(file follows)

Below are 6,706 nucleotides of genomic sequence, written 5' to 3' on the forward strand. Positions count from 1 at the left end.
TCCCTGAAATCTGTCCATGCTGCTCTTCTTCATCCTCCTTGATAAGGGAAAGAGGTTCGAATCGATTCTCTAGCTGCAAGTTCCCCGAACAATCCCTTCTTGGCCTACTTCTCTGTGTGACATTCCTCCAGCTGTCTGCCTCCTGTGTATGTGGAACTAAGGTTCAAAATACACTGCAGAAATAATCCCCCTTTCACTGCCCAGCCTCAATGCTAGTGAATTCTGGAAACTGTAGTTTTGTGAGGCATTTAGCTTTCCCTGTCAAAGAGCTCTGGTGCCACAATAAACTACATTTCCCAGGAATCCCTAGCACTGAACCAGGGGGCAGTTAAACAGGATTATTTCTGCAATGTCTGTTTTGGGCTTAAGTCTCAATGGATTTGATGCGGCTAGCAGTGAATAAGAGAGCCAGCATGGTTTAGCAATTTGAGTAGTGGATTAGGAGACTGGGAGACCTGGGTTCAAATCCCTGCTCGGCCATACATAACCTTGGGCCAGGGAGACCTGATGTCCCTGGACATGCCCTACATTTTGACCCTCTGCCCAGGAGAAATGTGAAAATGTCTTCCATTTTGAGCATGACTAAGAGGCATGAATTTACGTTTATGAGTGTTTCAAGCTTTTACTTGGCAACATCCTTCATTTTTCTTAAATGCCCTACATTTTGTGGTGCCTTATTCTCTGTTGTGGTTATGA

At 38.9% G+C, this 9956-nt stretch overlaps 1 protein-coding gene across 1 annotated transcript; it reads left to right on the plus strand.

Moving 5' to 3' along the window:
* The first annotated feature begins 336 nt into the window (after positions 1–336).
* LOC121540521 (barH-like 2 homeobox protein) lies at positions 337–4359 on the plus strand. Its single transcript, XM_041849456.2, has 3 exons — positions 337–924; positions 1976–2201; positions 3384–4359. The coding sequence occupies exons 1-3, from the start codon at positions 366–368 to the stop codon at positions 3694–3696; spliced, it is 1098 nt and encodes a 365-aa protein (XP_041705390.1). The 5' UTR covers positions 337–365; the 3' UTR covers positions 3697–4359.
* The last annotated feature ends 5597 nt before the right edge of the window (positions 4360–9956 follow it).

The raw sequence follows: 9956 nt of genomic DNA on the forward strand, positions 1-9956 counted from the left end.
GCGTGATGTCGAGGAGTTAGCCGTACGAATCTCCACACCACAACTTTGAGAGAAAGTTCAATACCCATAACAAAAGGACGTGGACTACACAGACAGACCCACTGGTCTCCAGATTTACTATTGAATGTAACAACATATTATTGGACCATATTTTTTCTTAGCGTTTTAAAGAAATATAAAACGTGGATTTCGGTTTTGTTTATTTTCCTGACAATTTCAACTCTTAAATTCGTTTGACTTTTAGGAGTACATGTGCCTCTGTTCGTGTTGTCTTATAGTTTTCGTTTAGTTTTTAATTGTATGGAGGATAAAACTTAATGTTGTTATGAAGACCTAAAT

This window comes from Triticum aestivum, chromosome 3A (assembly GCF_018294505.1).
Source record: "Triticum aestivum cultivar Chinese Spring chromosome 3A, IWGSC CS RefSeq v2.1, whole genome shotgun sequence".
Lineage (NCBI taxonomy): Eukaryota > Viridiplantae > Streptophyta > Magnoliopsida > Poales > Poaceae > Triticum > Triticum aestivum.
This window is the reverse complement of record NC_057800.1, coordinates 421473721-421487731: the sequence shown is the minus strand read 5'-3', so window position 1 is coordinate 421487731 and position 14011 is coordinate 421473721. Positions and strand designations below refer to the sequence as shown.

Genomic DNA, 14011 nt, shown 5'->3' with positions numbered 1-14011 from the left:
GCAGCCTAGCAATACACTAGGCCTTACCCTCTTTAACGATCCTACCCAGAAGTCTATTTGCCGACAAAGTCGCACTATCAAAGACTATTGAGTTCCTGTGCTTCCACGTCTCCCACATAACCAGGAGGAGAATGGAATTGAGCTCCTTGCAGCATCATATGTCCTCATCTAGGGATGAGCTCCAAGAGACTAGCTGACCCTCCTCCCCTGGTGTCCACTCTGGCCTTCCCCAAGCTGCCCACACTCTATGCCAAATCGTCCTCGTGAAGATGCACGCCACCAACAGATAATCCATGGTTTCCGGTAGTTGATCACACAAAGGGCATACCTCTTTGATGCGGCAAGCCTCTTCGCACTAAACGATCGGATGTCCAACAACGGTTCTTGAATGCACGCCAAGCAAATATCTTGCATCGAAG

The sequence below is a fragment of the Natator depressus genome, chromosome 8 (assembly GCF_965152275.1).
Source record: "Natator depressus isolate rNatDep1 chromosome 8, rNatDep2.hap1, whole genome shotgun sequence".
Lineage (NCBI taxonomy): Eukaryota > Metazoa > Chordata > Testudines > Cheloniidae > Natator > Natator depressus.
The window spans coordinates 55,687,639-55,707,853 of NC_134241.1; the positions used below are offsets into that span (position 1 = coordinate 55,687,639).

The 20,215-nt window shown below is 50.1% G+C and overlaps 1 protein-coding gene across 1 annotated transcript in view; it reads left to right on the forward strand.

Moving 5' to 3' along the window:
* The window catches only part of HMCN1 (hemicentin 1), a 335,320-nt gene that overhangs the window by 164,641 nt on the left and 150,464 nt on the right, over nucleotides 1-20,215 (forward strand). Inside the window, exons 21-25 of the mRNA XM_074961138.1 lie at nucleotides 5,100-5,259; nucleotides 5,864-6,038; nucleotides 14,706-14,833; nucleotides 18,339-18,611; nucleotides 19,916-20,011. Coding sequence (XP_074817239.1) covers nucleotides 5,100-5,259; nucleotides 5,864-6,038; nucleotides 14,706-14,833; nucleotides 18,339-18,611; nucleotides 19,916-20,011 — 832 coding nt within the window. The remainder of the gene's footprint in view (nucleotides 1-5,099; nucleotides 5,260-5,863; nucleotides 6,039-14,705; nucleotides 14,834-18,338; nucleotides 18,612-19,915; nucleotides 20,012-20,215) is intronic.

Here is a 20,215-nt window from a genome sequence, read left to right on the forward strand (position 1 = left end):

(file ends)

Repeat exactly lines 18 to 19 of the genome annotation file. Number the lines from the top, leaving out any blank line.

Lineage (NCBI taxonomy): Eukaryota > Metazoa > Chordata > Testudines > Cheloniidae > Natator > Natator depressus.
The window spans coordinates 55,687,639-55,707,853 of NC_134241.1; the positions used below are offsets into that span (position 1 = coordinate 55,687,639).